Show newer

"biosemiotics [...] views the biosphere – human as well as nonhuman – as a semiosphere: a system of communication defined by the ongoing, continuous exchange of signs."

I don't think I'd heard of biosemiotics before but this is a really interesting way of thinking about what's happening to our world.

@jalcine unsure about your requirements as to whether open source or not but maybe helpful on your quest!

Lewis Dartnell's presentation on the role the earth itself may play in the human story has me wanting to read his book about it: Origins. It's an angle I've definitely not thought about all that much. interesting stuff.

Went for a bike ride to enjoy the beautiful summer weather on my day off. Got intimidated by the road that crossed over the highway and turned back early.

@oppen @lukas by interesting I didn't meant at all to imply that they're a solution over something like reliable/well funded public transit or that most or even anyone should get one of these! Was more trying to engage with your thought of what problem does this even solve and the merits of choosing it vs something else.

@lukas @oppen Velomobiles are interesting because their aerodynamic properties allow you to ride much more efficiently at mid and high speed (fewer watts to go the same speed = longer commute or shorter travel time). Disadvantage as also pointed out is that infra wise they would compete more with something like a car and we know how much people love their cars 😂

I read a couple of articles on them in the low tech magazine some time ago:

From the Birbsite 

@snipe Yes! One of the greatest paintings ever. My favorite part is the human eating bird.

@mycorrhiza @viznut
I wonder if identifying the value of the data to you rather than worrying too much about whether or not to store it would be a good starting point. The constraints of your environment would then help you decide what to keep and what to throw away?

@mycorrhiza @viznut
I imagine its pretty similar for data. I also think our data has lost its materiality, because for many of us, the things we store for the most part are so insignificant in comparison to the space available to us and the (visible) cost of that space is negligible. In this kind of an environment, there's little need to determine what's actually valuable, so we keep all of it.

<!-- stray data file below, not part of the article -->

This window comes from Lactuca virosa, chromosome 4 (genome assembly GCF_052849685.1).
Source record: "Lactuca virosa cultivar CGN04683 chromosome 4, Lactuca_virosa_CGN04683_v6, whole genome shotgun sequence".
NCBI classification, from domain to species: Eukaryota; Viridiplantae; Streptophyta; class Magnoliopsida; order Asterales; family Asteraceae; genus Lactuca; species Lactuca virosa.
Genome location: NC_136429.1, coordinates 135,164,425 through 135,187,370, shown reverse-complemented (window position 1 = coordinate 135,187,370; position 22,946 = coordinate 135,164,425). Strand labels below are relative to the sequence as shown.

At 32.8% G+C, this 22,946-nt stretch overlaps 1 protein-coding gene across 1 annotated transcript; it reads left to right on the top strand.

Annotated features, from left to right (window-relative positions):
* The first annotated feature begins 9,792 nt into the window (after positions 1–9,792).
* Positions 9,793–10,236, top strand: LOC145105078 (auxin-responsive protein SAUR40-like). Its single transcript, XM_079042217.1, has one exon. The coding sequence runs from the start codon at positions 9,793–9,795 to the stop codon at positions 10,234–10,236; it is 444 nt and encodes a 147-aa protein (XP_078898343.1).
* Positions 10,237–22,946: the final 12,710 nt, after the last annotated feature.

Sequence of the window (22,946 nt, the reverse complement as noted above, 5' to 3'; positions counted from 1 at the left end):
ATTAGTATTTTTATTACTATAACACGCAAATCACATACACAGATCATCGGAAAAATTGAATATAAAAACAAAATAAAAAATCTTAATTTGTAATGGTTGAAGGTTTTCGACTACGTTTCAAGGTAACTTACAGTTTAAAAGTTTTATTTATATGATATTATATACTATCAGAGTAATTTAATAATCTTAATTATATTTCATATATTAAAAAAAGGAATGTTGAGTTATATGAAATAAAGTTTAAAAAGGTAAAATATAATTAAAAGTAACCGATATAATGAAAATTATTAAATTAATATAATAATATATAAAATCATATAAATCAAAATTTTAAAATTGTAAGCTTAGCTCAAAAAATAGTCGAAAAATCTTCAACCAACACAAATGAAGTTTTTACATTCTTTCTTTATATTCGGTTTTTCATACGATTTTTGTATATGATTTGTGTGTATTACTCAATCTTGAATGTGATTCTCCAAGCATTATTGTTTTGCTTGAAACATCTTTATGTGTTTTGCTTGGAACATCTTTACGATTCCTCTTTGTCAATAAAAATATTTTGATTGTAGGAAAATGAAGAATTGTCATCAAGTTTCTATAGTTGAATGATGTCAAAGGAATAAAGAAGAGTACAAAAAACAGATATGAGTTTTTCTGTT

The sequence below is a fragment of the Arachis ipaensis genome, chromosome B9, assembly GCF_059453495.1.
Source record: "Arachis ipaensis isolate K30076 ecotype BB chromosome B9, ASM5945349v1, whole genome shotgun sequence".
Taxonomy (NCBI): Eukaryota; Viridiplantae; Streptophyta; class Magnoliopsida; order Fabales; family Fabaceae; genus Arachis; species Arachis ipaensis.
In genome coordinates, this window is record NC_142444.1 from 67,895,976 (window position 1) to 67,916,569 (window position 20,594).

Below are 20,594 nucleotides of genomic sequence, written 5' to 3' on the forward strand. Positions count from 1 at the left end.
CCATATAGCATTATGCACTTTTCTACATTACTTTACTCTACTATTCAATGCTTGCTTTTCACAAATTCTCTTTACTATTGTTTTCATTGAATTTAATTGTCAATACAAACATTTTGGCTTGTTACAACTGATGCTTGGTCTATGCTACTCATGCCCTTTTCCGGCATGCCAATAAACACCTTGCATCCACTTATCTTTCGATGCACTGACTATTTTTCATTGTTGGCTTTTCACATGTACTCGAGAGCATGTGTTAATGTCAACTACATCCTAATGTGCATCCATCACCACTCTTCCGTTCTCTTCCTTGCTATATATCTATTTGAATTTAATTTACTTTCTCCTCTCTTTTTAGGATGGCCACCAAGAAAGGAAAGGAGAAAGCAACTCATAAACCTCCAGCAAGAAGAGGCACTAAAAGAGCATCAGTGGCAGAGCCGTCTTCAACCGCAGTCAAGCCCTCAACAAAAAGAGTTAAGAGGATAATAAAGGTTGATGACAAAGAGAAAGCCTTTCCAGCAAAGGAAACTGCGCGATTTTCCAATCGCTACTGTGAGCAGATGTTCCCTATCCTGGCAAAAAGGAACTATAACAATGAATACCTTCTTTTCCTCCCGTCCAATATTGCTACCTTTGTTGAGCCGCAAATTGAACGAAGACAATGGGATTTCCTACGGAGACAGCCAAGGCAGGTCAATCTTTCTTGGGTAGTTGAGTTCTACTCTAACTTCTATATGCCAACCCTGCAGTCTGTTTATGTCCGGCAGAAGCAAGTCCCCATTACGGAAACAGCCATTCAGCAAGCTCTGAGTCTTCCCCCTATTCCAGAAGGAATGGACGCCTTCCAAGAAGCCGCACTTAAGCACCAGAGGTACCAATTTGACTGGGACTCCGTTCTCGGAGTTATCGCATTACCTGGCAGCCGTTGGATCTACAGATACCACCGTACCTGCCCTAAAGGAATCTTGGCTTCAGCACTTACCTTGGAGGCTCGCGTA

@mycorrhiza @viznut "good vs bad stuff" reminds me of an insight from Early Retirement Extreme about needs vs wants:

> The problem is that needs and wants don't fit on two different lists. They fit on one list where they're ranked according to value rather than price[...]. Needs and wants are different in degree, not in kind.

From the Birbsite 

@snipe this is the best thing I've seen all day 😂

@tickfoot haha, I won't say I haven't thought about this suggestion 😝

I pay for compost pick up at my apartment. One of my neighbors (don't know which) puts their compost in my bucket when I put it out to be swapped.

For a while I thought our pickup was occasionally giving us full buckets by accident but it turns out it was this neighbor dumping their stuff in my bucket on pickup day.

I'm a little frustrated about it and can't decide if I should figure out who it is and confront them about it. Good for them for caring enough to compost though??

Pretty cool. Think we'll be seeing more of this?

"This cargo ship from 1909 is starting to make zero-emissions deliveries again"

Boston Area Politics, Cycling, Cars 

"The Cambridge bike lane battle is heading to court"

MFW a group called "Cambridge Streets for All" seeks to block/reverse construction of separated bike lanes for parked vehicles. Moreso after (unwisely) looking at the comments. 😔

Cars don't shop at stores, people do.

Show older

A newer server operated by the Mastodon gGmbH non-profit